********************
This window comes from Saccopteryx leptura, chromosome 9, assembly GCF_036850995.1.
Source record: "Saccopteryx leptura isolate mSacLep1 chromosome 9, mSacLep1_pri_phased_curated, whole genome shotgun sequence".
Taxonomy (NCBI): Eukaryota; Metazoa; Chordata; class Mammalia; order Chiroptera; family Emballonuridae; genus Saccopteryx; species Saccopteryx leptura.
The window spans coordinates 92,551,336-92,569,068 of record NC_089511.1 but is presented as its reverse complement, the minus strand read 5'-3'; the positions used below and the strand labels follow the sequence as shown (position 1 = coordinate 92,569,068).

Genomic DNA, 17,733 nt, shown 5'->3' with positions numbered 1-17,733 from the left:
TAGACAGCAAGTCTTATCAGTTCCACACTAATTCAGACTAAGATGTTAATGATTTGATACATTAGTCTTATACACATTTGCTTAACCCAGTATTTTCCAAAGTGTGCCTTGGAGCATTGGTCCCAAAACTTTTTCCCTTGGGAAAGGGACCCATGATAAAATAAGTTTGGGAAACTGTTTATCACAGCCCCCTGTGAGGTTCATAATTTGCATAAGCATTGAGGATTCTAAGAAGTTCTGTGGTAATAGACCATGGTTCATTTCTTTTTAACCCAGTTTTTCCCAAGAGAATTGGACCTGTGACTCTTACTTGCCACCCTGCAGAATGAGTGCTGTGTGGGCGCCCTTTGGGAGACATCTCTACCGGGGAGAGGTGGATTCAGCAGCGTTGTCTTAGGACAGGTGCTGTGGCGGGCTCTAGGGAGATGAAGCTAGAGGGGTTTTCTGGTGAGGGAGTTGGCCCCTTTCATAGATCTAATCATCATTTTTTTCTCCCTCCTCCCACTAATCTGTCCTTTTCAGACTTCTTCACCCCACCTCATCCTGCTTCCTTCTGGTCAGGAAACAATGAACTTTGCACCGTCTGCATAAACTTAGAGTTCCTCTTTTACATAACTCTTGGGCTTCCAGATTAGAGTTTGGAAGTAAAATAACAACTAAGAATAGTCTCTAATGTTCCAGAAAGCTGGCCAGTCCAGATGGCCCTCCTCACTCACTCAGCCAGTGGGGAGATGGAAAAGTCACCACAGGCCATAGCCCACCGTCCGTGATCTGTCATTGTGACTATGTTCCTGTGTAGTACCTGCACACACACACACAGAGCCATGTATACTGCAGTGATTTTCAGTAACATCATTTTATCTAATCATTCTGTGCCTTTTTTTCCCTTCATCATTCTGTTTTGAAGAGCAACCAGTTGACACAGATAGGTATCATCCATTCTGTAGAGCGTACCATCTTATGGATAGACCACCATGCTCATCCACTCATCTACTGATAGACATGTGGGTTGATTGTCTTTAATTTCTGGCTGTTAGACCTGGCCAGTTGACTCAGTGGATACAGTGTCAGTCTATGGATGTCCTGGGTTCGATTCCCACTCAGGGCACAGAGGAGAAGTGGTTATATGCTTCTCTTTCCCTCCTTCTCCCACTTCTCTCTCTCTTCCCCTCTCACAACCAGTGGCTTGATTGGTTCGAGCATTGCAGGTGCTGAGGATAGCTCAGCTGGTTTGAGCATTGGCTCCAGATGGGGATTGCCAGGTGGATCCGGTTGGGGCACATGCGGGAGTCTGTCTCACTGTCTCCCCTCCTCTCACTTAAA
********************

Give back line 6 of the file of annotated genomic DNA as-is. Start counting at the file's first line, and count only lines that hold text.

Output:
TAGACAGCAAGTCTTATCAGTTCCACACTAATTCAGACTAAGATGTTAATGATTTGATACATTAGTCTTATACACATTTGCTTAACCCAGTATTTTCCAAAGTGTGCCTTGGAGCATTGGTCCCAAAACTTTTTCCCTTGGGAAAGGGACCCATGATAAAATAAGTTTGGGAAACTGTTTATCACAGCCCCCTGTGAGGTTCATAATTTGCATAAGCATTGAGGATTCTAAGAAGTTCTGTGGTAATAGACCATGGTTCATTTCTTTTTAACCCAGTTTTTCCCAAGAGAATTGGACCTGTGACTCTTACTTGCCACCCTGCAGAATGAGTGCTGTGTGGGCGCCCTTTGGGAGACATCTCTACCGGGGAGAGGTGGATTCAGCAGCGTTGTCTTAGGACAGGTGCTGTGGCGGGCTCTAGGGAGATGAAGCTAGAGGGGTTTTCTGGTGAGGGAGTTGGCCCCTTTCATAGATCTAATCATCATTTTTTTCTCCCTCCTCCCACTAATCTGTCCTTTTCAGACTTCTTCACCCCACCTCATCCTGCTTCCTTCTGGTCAGGAAACAATGAACTTTGCACCGTCTGCATAAACTTAGAGTTCCTCTTTTACATAACTCTTGGGCTTCCAGATTAGAGTTTGGAAGTAAAATAACAACTAAGAATAGTCTCTAATGTTCCAGAAAGCTGGCCAGTCCAGATGGCCCTCCTCACTCACTCAGCCAGTGGGGAGATGGAAAAGTCACCACAGGCCATAGCCCACCGTCCGTGATCTGTCATTGTGACTATGTTCCTGTGTAGTACCTGCACACACACACACAGAGCCATGTATACTGCAGTGATTTTCAGTAACATCATTTTATCTAATCATTCTGTGCCTTTTTTTCCCTTCATCATTCTGTTTTGAAGAGCAACCAGTTGACACAGATAGGTATCATCCATTCTGTAGAGCGTACCATCTTATGGATAGACCACCATGCTCATCCACTCATCTACTGATAGACATGTGGGTTGATTGTCTTTAATTTCTGGCTGTTAGACCTGGCCAGTTGACTCAGTGGATACAGTGTCAGTCTATGGATGTCCTGGGTTCGATTCCCACTCAGGGCACAGAGGAGAAGTGGTTATATGCTTCTCTTTCCCTCCTTCTCCCACTTCTCTCTCTCTTCCCCTCTCACAACCAGTGGCTTGATTGGTTCGAGCATTGCAGGTGCTGAGGATAGCTCAGCTGGTTTGAGCATTGGCTCCAGATGGGGATTGCCAGGTGGATCCGGTTGGGGCACATGCGGGAGTCTGTCTCACTGTCTCCCCTCCTCTCACTTAAA